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Handcrafting revolution: Ukrainian avant-garde embroidery and the meanings of history

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This article investigates the point when craft revival and avant-garde innovations merged to create objects that combined traditional peasant skills with innovative Suprematist compositions. The peasant craft revival in the Ukraine, which has been little studied thus far, aimed to raise the national consciousness of the local population and to preserve the disappearing handicrafts. Several avant-garde women artists, such as Natalia Davydova, Alexandra Exter and Evgenia Pribyl’skaia, headed the craft revival workshops. The Suprematist embroidery created in these workshops was a combination of many layers of historical meaning, from the reduction of formal artistic elements to the technical complexities of the embroidery, wherein one layer was topped by another to create a textured three-dimensional effect. Created during the period between the two revolutions and on the verge of World War I, when Russians and especially Ukrainians were attempting to negotiate and define their national identity, the question arises as to how these objects can illuminate the artists’ and the workers’ understanding of that period. How could participation in the workshops and the design work enrich and/or change the experience of the artists and the workers? This article analyses the processes and meanings of craft production and consumption to explain the complex relationship between artists and craftspeople, between handicraft revival and avant-garde practice.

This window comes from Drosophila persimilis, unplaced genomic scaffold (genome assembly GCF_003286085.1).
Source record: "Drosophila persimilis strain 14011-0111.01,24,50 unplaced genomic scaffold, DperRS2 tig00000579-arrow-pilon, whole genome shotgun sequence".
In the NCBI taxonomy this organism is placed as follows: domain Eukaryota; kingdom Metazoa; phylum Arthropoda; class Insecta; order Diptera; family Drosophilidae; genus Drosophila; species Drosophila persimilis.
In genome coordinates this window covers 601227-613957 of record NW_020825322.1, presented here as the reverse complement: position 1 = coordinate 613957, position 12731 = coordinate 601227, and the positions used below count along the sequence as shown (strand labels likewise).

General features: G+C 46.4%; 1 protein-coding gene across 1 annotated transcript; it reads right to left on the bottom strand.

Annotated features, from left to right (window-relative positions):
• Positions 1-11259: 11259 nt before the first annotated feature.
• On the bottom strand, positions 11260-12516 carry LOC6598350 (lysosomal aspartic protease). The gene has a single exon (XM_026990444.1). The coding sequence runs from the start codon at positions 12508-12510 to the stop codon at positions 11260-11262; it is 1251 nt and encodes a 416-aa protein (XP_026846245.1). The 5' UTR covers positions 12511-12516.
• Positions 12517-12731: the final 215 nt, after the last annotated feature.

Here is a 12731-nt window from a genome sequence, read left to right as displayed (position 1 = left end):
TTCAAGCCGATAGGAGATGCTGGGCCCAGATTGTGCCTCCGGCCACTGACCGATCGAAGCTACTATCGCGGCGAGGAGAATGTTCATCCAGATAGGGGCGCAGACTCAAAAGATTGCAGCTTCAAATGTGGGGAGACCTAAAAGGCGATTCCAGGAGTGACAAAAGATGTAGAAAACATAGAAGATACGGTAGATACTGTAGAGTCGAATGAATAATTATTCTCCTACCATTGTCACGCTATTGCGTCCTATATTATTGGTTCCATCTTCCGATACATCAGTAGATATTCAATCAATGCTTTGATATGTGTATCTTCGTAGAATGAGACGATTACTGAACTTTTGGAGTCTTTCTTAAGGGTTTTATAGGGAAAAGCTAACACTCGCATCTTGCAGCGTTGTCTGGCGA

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Keywords: Alexandra Exter; Kazimir Malevich; Olga Rozanova; Russian Empire; Suprematism; Ukraine; Verbovka; embroidery

Document Type: Research Article

Affiliations: University of Guelph, Canada

Publication date: 2012-05-04

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